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Twitter trial judge agrees to fight Musk buddy subpoena for podcast clout

Lawyers for Twitter argued that David Sachs had the main reason to fight a subpoena filed in their case against Elon Musk because he said he would appear on a podcast, and in a ruling issued Friday, a judge agreed.

Chancellor Kathleen St. Jude McCormick (pdf):

In an apparent attempt to keep Sachs’ promise to his podcast listeners, the movants created the burden they now complain about.

Motion to quash denied.

It closes as a side story to the main story of Twitter’s lawsuit over Elon Musk’s attempt to get out of their $44 billion buyout deal after the company’s lawyers subpoenaed Sachs, saying “a potential investor Musk is trying to avoid in a merger.” Sacks is a venture capitalist and, along with Musk, a member of the so-called “PayPal Mafia,” made up of the company’s former power players.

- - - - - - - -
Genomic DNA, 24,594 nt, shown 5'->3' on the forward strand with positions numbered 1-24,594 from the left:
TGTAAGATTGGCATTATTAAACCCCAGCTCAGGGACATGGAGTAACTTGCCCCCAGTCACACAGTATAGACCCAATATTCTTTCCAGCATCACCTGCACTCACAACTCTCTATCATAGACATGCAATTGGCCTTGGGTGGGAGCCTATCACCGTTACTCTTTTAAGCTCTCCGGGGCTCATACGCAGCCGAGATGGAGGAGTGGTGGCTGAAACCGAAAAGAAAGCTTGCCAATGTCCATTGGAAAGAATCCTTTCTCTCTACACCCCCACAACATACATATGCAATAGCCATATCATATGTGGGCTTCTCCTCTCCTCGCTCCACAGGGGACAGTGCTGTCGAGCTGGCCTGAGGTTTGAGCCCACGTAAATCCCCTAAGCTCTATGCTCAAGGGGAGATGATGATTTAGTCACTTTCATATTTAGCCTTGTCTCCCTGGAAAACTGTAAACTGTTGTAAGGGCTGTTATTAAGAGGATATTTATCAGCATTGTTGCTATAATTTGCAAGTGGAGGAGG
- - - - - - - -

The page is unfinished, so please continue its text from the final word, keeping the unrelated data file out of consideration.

As Elizabeth Lopato explained earlier this week, Sachs responded to the subpoena on an episode of her All-In podcast, saying, “I had no involvement in this, but they sent me an extensive subpoena. It’s like 30 pages of requests. And now I have to hire a lawyer to get this thing over with.

What happened next, Twitter lawyers described in their motion opposing the request: “That evening, he tweeted a virtual middle finger at “Twitter Lawyers” and then shouted to a cheering audience a video of a man urinating on a subpoena. .”

That strategy might work if you want some internet clout, but it didn’t help his case. Twitter’s attorneys filed additional subpoenas covering Delaware and California, and attorneys representing Sachs based their motion to dismiss on arguments that the action placed an undue burden on him. Judge McCormick ruled that Twitter had “valid concerns” based on Sacks’ own actions and denied his request.

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